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Australian National University

1. Hess, Martin Christopher. The Australian Federal Police as an International Actor: Diplomacy by Default .

Degree: 2018, Australian National University

Under traditional International relations theory, diplomacy relates to relations between sovereign nations. There have been two broad schools of thought on the dynamics behind these relations: the ‘realist’ school, which tends to consider power and conflict as the major lens through which such should be viewed, and the ‘idealist’ school which tended to focus on cooperation rather than conflict. Between these two extreme views, a third school, the English School of International Relations, also known as the British Institutionalists, provides somewhat of a compromise view, acknowledging the merit of both realism and idealism, by accepting that power remains an important element but also advocating that acceptance of common norms and institutions plays a significant role in determining relations, or the International Society between states. In 1977 Hedley Bull offered the following definition of International Society when he stated that International Society … exists when a group of states, conscious of certain common interests and common values, form a society in the sense that they conceive themselves to be bound by a common set of rules in their relations with one another, and share in the working of common institutions. This thesis is not specifically related to International Relations theory, which deals with inter-state relations. Whilst inter-state conflict and international relations remain important drivers of foreign and military policy, there is a growing recognition that it is intra-state conflict avoidance and post-conflict reconstruction which increasingly mitigate the risk to the safety, security, peace and prosperity of nations and regions. Much of this disquiet has its roots in maladministration, poor governance and a lack of justice. These are areas in which traditional approaches to foreign intervention via trade, aid and military force have limited effect, and in which effective consent-based policing and justice can play a significant part in building sustainable and peaceful outcomes. This thesis discusses the role played by a non-traditional actor in the international arena, the police, specifically the Australian Federal Police (AFP), in addressing some of these intra-state justice and governance issues in a constantly changing, unstable and unpredictable global and regional environment. The thesis is intended to outline the diversity and versatility of AFP activities and to contextualise them in terms of non-traditional New Diplomacy. The aspects of diplomacy of most significance relate to diplomatic qualities or traits of the individual police officer, diplomatic behaviours of these members, and diplomatic outcomes of their activities. As such the thesis does not relate directly to International Relations theory or to International Society, as espoused by Hedley…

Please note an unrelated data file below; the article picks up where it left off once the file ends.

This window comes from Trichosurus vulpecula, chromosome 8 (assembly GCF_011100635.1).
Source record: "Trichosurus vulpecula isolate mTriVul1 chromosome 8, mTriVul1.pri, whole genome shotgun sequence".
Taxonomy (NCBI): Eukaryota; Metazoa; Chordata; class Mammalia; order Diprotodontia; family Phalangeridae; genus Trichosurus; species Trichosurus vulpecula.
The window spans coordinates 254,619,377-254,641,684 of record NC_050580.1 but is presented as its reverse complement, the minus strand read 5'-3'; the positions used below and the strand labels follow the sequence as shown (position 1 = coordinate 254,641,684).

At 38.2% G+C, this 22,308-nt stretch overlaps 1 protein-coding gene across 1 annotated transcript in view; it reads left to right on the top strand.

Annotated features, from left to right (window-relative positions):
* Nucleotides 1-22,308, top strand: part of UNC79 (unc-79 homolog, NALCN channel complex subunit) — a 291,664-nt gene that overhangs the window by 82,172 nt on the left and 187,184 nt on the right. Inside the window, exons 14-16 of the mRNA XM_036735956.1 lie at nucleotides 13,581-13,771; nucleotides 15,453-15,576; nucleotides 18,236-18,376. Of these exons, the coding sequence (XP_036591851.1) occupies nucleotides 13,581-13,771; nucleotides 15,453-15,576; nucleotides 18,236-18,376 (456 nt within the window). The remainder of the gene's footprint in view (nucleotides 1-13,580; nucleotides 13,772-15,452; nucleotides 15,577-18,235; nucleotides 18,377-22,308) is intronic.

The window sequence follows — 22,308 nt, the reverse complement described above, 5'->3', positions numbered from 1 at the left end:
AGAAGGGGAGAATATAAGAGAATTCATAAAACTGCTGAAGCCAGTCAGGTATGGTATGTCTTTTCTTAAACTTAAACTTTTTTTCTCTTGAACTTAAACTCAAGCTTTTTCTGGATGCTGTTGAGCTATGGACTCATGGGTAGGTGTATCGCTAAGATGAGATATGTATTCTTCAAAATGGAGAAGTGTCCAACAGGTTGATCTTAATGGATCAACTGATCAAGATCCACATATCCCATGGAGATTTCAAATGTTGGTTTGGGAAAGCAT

Subjects/Keywords: Liberal democratic policing; Commonwealth Police; Australian Federal Police; AFP; diplomacy; police liaison; peacekeeping; police capacity development; Diplomacy by Default; international police cooperation; International Deployment Group; IDG; United Nations Force in Cyprus; UNFICYP; United Nations Mission to East Timor; UNAMET; Bali bombing; Operational Alliance; Regional Assistance Mission to Solomon Islands; RAMSI; Operation Helpem Fren; Papua New Guinea-Australia Policing Partnership; PNG-APP; Operation Wok Wantaim; Vanuatu Australia Police Partnership; VAPP; Samoa Australia Police Partnership; SAPP; Tonga Police Development Program; TPDP; Timor Leste Police Development Program; TLTDP; Operational Illuminate; Afghanistan; Counter Insurgency Policing; COIN; Malayan Emergency; Malaysia Airlines Flight MH17; Ukraine; Operation Arew; INTERPOL; United Nations Security Council; UN Resolution 2151; UN Resolution 2185; whole of government cooperation; inter agency cooperation; joined up government; ASEANAPOL; Pacific Islands Forum; Pacific Islands Chiefs of Police

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APA · Chicago · MLA · Vancouver · CSE | Export to Zotero / EndNote / Reference Manager

APA (6th Edition):

Hess, M. C. (2018). The Australian Federal Police as an International Actor: Diplomacy by Default . (Thesis). Australian National University. Retrieved from http://hdl.handle.net/1885/144278

Note: this citation may be lacking information needed for this citation format:
Not specified: Masters Thesis or Doctoral Dissertation

Chicago Manual of Style (16th Edition):

Hess, Martin Christopher. “The Australian Federal Police as an International Actor: Diplomacy by Default .” 2018. Thesis, Australian National University. Accessed November 26, 2020. http://hdl.handle.net/1885/144278.

Note: this citation may be lacking information needed for this citation format:
Not specified: Masters Thesis or Doctoral Dissertation

MLA Handbook (7th Edition):

Hess, Martin Christopher. “The Australian Federal Police as an International Actor: Diplomacy by Default .” 2018. Web. 26 Nov 2020.

Vancouver:

Hess MC. The Australian Federal Police as an International Actor: Diplomacy by Default . [Internet] [Thesis]. Australian National University; 2018. [cited 2020 Nov 26]. Available from: http://hdl.handle.net/1885/144278.

Note: this citation may be lacking information needed for this citation format:
Not specified: Masters Thesis or Doctoral Dissertation

Council of Science Editors:

Hess MC. The Australian Federal Police as an International Actor: Diplomacy by Default . [Thesis]. Australian National University; 2018. Available from: http://hdl.handle.net/1885/144278

Note: this citation may be lacking information needed for this citation format:
Not specified: Masters Thesis or Doctoral Dissertation

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